Demon­stra­tions were later held and farmer train­ing schools set up in Ka­tu­mani, Ki­tui, and Juja. More­over, af­ter cal­cu­la­tions and analy­ses of soil in var­i­ous ar­eas, along with cli­mate pa­ram­e­ters, Chi­nese re­searchers put for­ward their aca­demic view that although arid and semi-arid re­gions take up more than 80 per­cent of Kenya’s land, it is pos­si­ble to pro­duce suf­fi­cient food to feed all Kenyans from just one third of the na­tion’s arable land. This can be achieved by adopt­ing ad­vanced meth­ods that have been suc­cess­ful in China, such as mi­crofield rain-har­vest­ing and crop man­age­ment sys­tems.

This out­come, which is of in­es­timable value in al­le­vi­at­ing food crises in Africa, re­ceived high com­men­da­tion from ex­perts at UNEP, South East­ern Kenya Univer­sity, Kenya Agri­cul­tural Re­search In­sti­tute, and Jomo Keny­atta Univer­sity of Agriculture and Tech­nol­ogy. Pro­fes­sor Ti­tus Kanui from South East­ern Kenya Univer­sity said: “Your ex­per­i­men­ta­tion and tech­nol­ogy will make a sig­nif­i­cant con­tri­bu­tion to Kenya’s food se­cu­rity.”

Re­search by Pro­fes­sor Xiong’s team has also drawn me­dia at­ten­tion in China and from abroad, as well as from the In­ter­na­tional Dry­land De­vel­op­ment Com­mis­sion, the In­ter­na­tional Cen­ter for Agri­cul­tural Re­search in Dry Ar­eas, and var­i­ous en­ter­prises, non- govern­ment or­ga­ni­za­tions, and farm­ers’ as­so­ci­a­tions in Kenya.

Ac­cord­ing to Pro­fes­sor Zhou Xuhong, Chi­nese Academy of En­gi­neer­ing aca­demi­cian and former pres­i­dent of Lanzhou Univer­sity ( LZU), the LZU is en­cour­aged to en­hance co­op­er­a­tion and ex­changes with univer­si­ties and re­search in­sti­tu­tions in Africa in the course of mak­ing it­self a world fa­mous univer­sity. Re­search on arid and cold re­gions con­sti­tutes im­por­tant pro­grams at LZU. In most parts of Africa, drought is an in­her­ent ge­o­graph­i­cal and cli­matic fea­ture. Hence, the re­search, pro­grams and ta­lent train­ings held in LZU in this field have much to share with African schools. Through demon­stra­tion and de­vel­op­ment of rain­fed agriculture in arid re­gions, China’s suc­cess­ful ex­pe­ri­ence has been in­tro­duced to Africa, so contributing to al­le­vi­at­ing food crises and tack­ling global changes.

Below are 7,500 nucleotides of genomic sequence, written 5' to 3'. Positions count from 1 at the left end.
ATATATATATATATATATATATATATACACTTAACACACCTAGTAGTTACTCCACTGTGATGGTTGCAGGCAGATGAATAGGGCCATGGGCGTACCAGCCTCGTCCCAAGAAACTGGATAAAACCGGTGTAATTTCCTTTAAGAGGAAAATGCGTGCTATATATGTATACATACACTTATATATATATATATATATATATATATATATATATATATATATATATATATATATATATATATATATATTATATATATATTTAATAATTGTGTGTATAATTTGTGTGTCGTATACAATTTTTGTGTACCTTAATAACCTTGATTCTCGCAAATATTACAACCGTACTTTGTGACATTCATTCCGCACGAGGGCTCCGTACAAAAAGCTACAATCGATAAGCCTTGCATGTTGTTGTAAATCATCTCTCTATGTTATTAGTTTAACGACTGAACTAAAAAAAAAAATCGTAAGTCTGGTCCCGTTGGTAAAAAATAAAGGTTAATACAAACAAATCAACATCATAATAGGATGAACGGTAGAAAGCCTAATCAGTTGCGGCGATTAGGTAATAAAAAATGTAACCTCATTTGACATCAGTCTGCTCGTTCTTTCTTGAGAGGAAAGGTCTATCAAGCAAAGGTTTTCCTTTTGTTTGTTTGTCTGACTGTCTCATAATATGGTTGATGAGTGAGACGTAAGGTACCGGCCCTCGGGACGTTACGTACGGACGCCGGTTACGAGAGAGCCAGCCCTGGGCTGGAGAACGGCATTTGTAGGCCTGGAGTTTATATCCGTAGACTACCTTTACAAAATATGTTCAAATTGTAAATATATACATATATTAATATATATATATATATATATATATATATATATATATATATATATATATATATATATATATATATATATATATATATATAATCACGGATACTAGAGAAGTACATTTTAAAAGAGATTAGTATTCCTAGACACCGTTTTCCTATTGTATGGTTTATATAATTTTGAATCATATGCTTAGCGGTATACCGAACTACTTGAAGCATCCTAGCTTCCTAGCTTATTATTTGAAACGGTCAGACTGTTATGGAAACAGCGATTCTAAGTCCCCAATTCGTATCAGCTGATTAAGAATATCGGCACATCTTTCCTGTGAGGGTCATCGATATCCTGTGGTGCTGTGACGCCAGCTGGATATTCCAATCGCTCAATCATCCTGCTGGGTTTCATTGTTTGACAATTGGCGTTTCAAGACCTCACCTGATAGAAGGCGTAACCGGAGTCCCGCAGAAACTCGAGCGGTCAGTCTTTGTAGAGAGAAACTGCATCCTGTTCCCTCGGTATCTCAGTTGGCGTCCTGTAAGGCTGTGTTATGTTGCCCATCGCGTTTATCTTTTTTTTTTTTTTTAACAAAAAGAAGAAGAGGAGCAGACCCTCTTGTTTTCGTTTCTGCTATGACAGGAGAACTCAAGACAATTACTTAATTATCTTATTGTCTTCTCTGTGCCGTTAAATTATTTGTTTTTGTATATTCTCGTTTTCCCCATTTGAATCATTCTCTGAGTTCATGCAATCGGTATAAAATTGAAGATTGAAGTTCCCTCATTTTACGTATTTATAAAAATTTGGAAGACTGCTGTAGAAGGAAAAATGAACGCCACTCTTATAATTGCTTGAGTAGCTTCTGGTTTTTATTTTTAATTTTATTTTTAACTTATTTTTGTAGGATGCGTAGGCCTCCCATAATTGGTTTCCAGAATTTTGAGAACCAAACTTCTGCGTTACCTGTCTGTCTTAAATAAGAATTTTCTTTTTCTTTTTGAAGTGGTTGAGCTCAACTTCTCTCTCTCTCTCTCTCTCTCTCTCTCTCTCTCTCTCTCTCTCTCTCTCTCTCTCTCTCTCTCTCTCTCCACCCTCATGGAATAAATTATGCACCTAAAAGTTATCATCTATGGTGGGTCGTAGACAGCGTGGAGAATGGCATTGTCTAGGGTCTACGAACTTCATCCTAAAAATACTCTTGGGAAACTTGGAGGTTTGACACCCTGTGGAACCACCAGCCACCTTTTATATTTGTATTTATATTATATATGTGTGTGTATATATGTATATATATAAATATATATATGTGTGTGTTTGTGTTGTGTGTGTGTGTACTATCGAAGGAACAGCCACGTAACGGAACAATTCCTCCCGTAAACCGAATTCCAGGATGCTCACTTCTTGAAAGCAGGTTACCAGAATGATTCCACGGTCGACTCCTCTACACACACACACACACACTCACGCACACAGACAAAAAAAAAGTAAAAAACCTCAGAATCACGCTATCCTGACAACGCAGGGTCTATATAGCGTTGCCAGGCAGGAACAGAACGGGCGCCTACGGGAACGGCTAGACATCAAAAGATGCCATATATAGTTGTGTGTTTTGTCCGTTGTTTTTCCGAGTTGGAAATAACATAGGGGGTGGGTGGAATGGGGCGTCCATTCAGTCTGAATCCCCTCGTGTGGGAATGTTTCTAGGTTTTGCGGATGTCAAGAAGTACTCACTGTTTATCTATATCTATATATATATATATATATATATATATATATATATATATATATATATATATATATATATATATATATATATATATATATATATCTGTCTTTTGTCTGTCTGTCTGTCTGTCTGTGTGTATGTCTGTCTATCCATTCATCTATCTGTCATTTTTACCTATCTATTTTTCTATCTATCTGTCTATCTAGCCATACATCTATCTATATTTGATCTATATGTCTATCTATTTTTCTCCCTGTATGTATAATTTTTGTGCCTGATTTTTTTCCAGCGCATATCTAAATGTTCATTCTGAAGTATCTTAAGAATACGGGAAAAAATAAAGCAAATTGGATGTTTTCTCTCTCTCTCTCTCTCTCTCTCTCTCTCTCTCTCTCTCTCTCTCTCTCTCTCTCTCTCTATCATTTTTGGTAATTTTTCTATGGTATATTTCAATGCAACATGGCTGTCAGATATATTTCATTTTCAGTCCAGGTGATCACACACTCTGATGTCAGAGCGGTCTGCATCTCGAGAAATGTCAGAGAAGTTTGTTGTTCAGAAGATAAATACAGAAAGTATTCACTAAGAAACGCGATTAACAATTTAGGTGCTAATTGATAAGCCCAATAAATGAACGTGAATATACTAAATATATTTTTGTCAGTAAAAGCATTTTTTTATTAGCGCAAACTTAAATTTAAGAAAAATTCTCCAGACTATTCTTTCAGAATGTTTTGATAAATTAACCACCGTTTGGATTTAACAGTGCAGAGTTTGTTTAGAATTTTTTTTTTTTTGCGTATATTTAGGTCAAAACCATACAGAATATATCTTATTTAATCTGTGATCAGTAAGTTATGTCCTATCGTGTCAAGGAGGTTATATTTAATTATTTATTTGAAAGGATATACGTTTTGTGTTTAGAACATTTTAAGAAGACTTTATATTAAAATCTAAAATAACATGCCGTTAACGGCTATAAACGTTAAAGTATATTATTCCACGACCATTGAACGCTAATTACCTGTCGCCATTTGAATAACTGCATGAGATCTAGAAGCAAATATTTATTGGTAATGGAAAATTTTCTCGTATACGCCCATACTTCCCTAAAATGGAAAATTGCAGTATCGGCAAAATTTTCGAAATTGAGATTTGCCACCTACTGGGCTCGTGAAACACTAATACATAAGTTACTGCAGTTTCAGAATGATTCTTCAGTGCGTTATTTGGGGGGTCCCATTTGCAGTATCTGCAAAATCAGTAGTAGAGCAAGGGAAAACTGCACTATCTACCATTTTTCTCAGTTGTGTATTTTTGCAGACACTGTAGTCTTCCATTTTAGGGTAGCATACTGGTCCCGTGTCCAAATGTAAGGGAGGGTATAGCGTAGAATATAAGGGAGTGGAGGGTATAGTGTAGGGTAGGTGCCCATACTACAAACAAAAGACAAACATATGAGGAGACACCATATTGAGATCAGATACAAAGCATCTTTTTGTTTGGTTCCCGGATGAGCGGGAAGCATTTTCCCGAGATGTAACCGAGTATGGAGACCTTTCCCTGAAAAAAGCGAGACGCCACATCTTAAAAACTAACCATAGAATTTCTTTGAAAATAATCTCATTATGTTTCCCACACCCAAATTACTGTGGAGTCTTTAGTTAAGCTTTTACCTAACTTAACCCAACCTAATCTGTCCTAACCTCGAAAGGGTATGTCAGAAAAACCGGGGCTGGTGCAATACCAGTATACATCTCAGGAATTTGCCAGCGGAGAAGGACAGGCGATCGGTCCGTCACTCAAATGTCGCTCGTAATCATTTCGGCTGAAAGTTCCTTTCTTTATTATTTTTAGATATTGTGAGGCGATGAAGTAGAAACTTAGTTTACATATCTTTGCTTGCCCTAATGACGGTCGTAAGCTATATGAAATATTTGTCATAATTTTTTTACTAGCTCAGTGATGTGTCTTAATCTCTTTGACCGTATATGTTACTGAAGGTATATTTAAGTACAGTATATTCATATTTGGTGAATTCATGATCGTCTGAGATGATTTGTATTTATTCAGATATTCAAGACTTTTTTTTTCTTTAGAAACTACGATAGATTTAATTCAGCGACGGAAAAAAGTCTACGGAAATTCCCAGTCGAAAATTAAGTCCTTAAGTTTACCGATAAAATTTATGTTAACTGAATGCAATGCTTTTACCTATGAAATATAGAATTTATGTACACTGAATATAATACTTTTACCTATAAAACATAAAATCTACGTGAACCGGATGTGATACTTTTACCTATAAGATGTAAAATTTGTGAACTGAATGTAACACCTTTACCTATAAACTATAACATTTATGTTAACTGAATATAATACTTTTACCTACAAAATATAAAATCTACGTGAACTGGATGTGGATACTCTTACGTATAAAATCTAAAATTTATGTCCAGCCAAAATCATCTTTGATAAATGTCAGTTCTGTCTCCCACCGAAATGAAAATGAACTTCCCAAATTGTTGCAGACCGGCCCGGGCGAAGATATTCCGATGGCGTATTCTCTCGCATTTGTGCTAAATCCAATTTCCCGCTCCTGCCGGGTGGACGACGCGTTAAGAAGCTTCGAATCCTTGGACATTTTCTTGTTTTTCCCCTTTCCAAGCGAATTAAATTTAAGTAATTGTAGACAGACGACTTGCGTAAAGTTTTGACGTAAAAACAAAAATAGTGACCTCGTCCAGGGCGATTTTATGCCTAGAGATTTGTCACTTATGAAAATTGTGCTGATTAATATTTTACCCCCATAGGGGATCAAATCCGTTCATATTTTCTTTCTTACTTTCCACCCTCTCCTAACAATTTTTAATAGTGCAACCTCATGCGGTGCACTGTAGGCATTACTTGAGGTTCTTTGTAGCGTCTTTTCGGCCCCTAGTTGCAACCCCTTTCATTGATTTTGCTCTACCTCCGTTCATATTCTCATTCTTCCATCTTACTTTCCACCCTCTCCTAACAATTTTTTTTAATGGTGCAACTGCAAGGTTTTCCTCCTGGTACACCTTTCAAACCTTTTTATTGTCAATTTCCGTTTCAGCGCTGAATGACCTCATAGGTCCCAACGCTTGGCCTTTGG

Pro­fes­sor Xiong (sec­ond left) presents the ad­vances of rain­fed agriculture in Kenya to Pro­fes­sor Zhou Xuhong (first right), former pres­i­dent of LZU and cur­rent CAE aca­demi­cian, in Jan­uary 2013.

Pro­fes­sor Xiong (third left) works with his re­search team on an ecosys­tem restora­tion site of Beis­han Field Ex­per­i­men­tal Sta­tion of Dry­land Agro-ecol­ogy, Lanzhou Univer­sity, China in Au­gust 2015.

Pro­fes­sor Xiong (mid­dle) dis­plays the progress of rain­fed maize field in Yuzhong County, Gansu, China, to Pro­fes­sor Muham­mad Ashraf, cur­rent chair­man of Pak­istan Sci­ence Foun­da­tion & Fel­low of Third World Academy of Sci­ence, and Pro­fes­sor Ro­manus Od­hi­ambo, deputy vice chan­cel­lor of Jomo Keny­atta Univer­sity of Agriculture and Tech­nol­ogy, in Septem­ber 2013.

Group photo of Pro­fes­sor Xiong and some of his team mem­bers.